enum color {
    priv red;
    priv green;
    priv blue;
}

(Note that the syntax here is changing; for posterity, I’m using the new syntax, but note that the code here doesn’t work at the time of this writing, as it’s not yet implemented.)

Only this module can construct instances of this enum, or even inspect its contents, because while the enum itself can be named, none of its variants can. So we could apply the same principle to fields of classes:

mod A {
    mod B {
        class monster {
            priv mut health: int,
            name: str
        }

        fn hit(monster: &monster) {
            monster.health -= 10;    // OK
        }
    }

    fn heal(monster: &monster) {
        monster.health += 10;        // error: field "health" is private
    }
}

Here, a field marked with priv can only be named (and therefore accessed) by the enclosing module or containing modules. It works like every other instance of priv in the language: it restricts the use of a name to the enclosing module and its submodules.

It would be an error for modules that aren’t the module defining the class or an enclosing module to attempt to construct an instance of a class with a private field with the record literal syntax. This means that, if you use private fields, you need a constructor if you want your class instances to be constructible by the outside world.

Methods

Naturally, Rust classes support attached methods; this is much of the reason for their existence. But Rust already has a mechanism for creating methods–namely, typeclasses. We could write the above monster declaration this way:

mod A {
    class monster {
        priv mut health: int,
        name: str
    }

    impl monster for &monster {
        fn hit() {
            self.health -= 10;
        }
    }
}

The trick here is that the typeclass implementation is named monster, so a declaration like import A::monster will import both the class and the implementation. This entire scenario works because, with privacy restricted to the module, there is no need to place methods inside the class to achieve privacy.

Sometimes, it’s useful to have the hidden self parameter actually be a GC’d pointer to an instance of the class. In the original class proposal, this is accomplished with a separate type of class named @class. However, with this revised proposal, the @class functionality falls out naturally, without any extra features:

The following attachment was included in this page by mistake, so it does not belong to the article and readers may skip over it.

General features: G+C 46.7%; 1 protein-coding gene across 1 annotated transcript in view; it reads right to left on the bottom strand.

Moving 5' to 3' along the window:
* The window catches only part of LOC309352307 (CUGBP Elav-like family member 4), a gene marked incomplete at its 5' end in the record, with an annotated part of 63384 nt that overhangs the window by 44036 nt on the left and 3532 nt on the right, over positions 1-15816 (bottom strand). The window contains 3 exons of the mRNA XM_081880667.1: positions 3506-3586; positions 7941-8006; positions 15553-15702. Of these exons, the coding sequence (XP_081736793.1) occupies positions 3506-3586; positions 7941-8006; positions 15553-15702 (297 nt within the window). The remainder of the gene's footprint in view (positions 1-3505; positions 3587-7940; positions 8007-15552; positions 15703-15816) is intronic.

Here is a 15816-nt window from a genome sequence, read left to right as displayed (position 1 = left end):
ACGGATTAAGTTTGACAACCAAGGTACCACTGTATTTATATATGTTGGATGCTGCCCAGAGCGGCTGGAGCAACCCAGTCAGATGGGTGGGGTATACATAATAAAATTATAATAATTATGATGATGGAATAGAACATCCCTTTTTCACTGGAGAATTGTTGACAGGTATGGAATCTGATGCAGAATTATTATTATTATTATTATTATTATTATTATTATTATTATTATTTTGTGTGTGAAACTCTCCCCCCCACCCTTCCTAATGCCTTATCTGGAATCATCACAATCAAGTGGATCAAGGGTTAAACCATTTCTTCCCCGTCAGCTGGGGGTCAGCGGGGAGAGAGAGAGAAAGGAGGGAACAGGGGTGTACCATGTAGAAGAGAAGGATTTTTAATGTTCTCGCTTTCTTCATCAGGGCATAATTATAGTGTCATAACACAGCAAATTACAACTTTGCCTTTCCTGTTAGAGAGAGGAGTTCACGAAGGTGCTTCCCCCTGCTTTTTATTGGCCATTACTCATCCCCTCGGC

class monster {
    priv mut health: int,
    name: str,
    friends: dvec<@monster>  // a dynamic vector
}

impl monster for @monster {
    fn befriend(new_friend: @monster) {
        new_friend.friends.push(self);
    }
}

It’d be best if we could eliminate the repetition of the monster name in the impl declaration, so I propose inferring it:

impl for @monster {
    fn befriend(new_friend: @monster) {
        new_friend.friends.push(self);
    }
}

The name of the implementation would automatically be inferred to be the name of the class if, given a class C, the type is one of C, @C, ~C, or &C.

Note that, since traits can be applied to implementations, we can apply traits to classes in this way.

It would be ideal to eliminate the impl declaration entirely. However, this relies on typeclass coherence, which I’d like to keep separate to avoid coupling proposals. Nevertheless, it’s worth mentioning; so, in a forthcoming post, I’ll show how typeclass coherence can make method declaration syntax even simpler.

Destructors

Classes are intended to be the only mechanism for destructors in Rust. Unfortunately, there’s no obvious way to eliminate destructors from classes in a minimal way. There are a number of options:

  1. Keep destructors in classes, and remove resources.

  2. Keep resources around, and remove destructors from classes.

  3. Make the destructor interface (drop) into a special kind of “intrinsic interface” which enforces instance coherence. Then remove both resources and destructors from classes. (Recall that instance coherence means that each class can only have one implementation of an interface, which is clearly, to my mind, a necessity if destructors are to become an interface.)

  4. Make all interfaces enforce instance coherence, make drop into an interface, and remove both resources and destructors from the language.

I prefer option (4), but, as mentioned before, that’s a separate issue.

Finally, with nearly all of the special functionality of classes removed, it’s worth asking why records continue to exist. Indeed, I’ve been thinking for a while that structural records should be removed from the language, but the reasons for this tie into a deeper discussion on structural and nominal types and deserve their own blog post.